In memoriam: Professor Emeritus Dato' Dr K.J. Ratnam, distinguished political scientist, educator and scholar

Former Dean and Head of Political Science, Professor Emeritus Dato’ Dr K.J. Ratnam, passed away on 10 March 2024.

A prominent political scientist specialising in Malaysian politics and race relations, Prof Ratnam was the youngest professor in his generation. He served as a key member of the Department of Political Science at the University of Malaya in Singapore when it was first established in 1961 and became Head in 1965.

Prof Ratnam also served as the Dean of the Faculty of Social Sciences at the University of Singapore from 1966 to 1969.

NUS President Professor Tan Eng Chye expressed his condolences at Prof Ratnam’s passing, acknowledging Prof Ratnam’s impactful work in the fields of political science and academia that have developed generations of leaders.  

“I am deeply saddened to hear of the passing of our former colleague, Professor Emeritus Dato' Dr K.J. Ratnam. A highly respected political scientist, educator and scholar, Prof Ratnam was instrumental in nurturing, for many decades, generations of leaders in both the public and private spheres in Singapore, Malaysia and beyond.

He had served as Head of Political Science at NUS’ predecessor institution, University of Singapore, from 1965 to 1970, while concurrently helming its Faculty of Social Sciences as Dean from 1966 to 1969. Prof Ratnam will be dearly missed by generations of social sciences students who fondly remember his passion for scholarship, excellence in teaching and inspiring mentorship.

He was also greatly admired by the academic community for his dedication to rigorous research and how he had deeply enriched academic discourse. He had no doubt shaped the hearts and minds of many individuals in years past and present. We extend our heartfelt condolences to Prof Ratnam's family and loved ones during this time,” said Prof Tan.

Ambassador-at-Large Chan Heng Chee, a member of the NUS Board of Trustees and former Head of the Department of Political Science at the Faculty of Arts and Social Sciences in NUS, expressed her profound sadness at Prof Ratnam’s passing as she paid tribute to his mentorship during her time as an undergraduate at the then University of Malaya in Singapore.

“I am profoundly saddened by the passing of Dato Emeritus Prof K J Ratnam in Kuala Lumpur. Prof Ratnam or KJ as I later called him was my early mentor and Head of Department. I belong to the first cohort of students enrolled in the Political Science course in the then University of Malaya in Singapore later renamed University of Singapore. Political Science was the last course to be introduced on the campus after Law, at the tail end of colonialism. In fact my father asked me if I would go to jail if I studied political science. I read Honours in Political Science in a class of three. Two women and one man. We were ahead of our times. KJ Ratnam left a lasting impression on me and I owe much of my intellectual development and open-mindedness to him. KJ possessed a fine mind and he captured one’s attention with his clear articulation of ideas. KJ asked us a lot of questions and in the process taught us how to pose questions, cutting incisively into a topic. KJ encouraged wide reading. His interest in political theory and Southeast Asian politics especially the politics of communalism and his dedication to scholarship were contagious. I remember once I found a couple of articles in a journal in the library which I thought ought to be in the reading list for our seminar on Federalism. He was surprised when I knocked on his door and asked him if he had seen this. He looked at me, his eyes widened and he said thank you. Next day he told the class to include it in the reading list. He did not mind his student bringing up something he had overlooked. He was not offended at all. He was a good person. There was a quiet kindness about him and a great sense of humour. He was a man of dignity and as a teacher he inspired by being the decent honourable person that he was.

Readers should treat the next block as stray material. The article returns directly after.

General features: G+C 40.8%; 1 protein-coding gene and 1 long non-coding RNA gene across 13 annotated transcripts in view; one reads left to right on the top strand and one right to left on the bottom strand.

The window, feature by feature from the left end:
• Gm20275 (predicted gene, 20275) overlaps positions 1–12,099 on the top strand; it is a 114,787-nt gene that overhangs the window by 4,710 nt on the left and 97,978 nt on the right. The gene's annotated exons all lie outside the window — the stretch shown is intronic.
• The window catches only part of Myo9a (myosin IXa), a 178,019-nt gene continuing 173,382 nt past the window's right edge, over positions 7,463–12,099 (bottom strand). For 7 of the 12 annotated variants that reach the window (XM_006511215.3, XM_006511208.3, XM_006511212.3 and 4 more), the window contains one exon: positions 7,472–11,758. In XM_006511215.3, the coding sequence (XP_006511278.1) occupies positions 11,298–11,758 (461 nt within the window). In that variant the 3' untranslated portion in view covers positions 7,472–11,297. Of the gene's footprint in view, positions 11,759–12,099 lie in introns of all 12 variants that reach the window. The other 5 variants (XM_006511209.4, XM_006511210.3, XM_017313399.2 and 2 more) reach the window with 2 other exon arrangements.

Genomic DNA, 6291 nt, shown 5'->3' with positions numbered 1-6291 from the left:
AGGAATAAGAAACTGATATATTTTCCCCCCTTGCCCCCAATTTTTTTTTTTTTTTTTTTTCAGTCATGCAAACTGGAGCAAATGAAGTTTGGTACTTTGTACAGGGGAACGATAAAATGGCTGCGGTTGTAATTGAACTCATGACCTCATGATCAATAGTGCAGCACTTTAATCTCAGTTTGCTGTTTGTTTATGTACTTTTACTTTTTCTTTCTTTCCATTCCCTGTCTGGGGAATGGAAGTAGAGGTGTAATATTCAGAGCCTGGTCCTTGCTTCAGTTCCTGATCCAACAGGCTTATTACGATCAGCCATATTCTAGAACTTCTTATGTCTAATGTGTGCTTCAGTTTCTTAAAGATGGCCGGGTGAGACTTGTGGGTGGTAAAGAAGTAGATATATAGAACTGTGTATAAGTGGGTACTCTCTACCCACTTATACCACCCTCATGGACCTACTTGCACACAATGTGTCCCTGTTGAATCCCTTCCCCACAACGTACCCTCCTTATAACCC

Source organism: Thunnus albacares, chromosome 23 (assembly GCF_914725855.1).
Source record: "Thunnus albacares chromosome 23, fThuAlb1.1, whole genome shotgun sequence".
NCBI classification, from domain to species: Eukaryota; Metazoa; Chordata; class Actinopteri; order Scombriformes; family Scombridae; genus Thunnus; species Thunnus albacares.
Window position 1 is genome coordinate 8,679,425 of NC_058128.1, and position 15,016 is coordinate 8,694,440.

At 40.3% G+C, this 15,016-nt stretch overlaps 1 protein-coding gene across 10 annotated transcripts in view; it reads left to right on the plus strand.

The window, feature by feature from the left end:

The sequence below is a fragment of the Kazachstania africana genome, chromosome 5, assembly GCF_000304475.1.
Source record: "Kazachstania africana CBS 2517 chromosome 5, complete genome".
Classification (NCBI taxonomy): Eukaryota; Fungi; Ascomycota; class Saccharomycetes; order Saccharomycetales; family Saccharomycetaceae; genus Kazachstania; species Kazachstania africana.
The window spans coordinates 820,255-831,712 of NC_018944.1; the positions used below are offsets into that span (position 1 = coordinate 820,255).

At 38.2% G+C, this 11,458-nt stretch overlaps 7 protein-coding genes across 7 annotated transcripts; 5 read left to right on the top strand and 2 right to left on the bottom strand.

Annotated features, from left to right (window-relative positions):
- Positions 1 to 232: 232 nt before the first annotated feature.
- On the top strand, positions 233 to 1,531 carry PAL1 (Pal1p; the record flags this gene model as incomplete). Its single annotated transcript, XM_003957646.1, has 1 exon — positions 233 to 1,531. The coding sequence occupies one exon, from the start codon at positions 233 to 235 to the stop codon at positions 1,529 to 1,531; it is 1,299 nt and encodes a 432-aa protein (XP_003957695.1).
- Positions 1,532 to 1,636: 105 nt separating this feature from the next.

Later when I finished my Master’s degree in Cornell University, KJ hired me as a faculty member, the first Singaporean to join the Department of Political Science in late 1967. He encouraged me to complete my Ph.D upon my return, and continued with his mentoring. It is said one learns most from example. For me KJ was the exemplar of the best that academia and education could produce,” Professor Chan said.

NUS Faculty of Arts and Social Sciences Dean Professor Lionel Wee expressed his sympathies, honouring Prof Ratnam’s pivotal role in shaping the study of political science in Singapore.

“Prof Ratnam was a key contributor to the foundation of political science in Singapore, having been intricately involved in the setting up of the department in the University of Singapore. During his tenure, he also taught a generation of social science students, one of whom is Ambassador Chan Heng Chee, who holds cherished memories of him,” said Prof Wee.

In 1970, Prof Ratnam joined the Universiti Sains Malaysia as the Foundation Dean of the School of Comparative Sciences. Throughout his career, Prof Ratnam held various roles, including Founder and Director of the Centre for Policy Research (CPR). The CPR led pioneering social scientific research and offered policy recommendations to the Malaysian government on various critical issues, spanning from poverty reduction to ethnic relations.

In recognition of his contributions, he was honoured by Universiti Sains Malaysia with the title of Professor Emeritus in 1993.

In January 2003, he assumed the prestigious Tuanku Chancellor Chair of Science and Technology Policy and Development at the Universiti Sains Malaysia.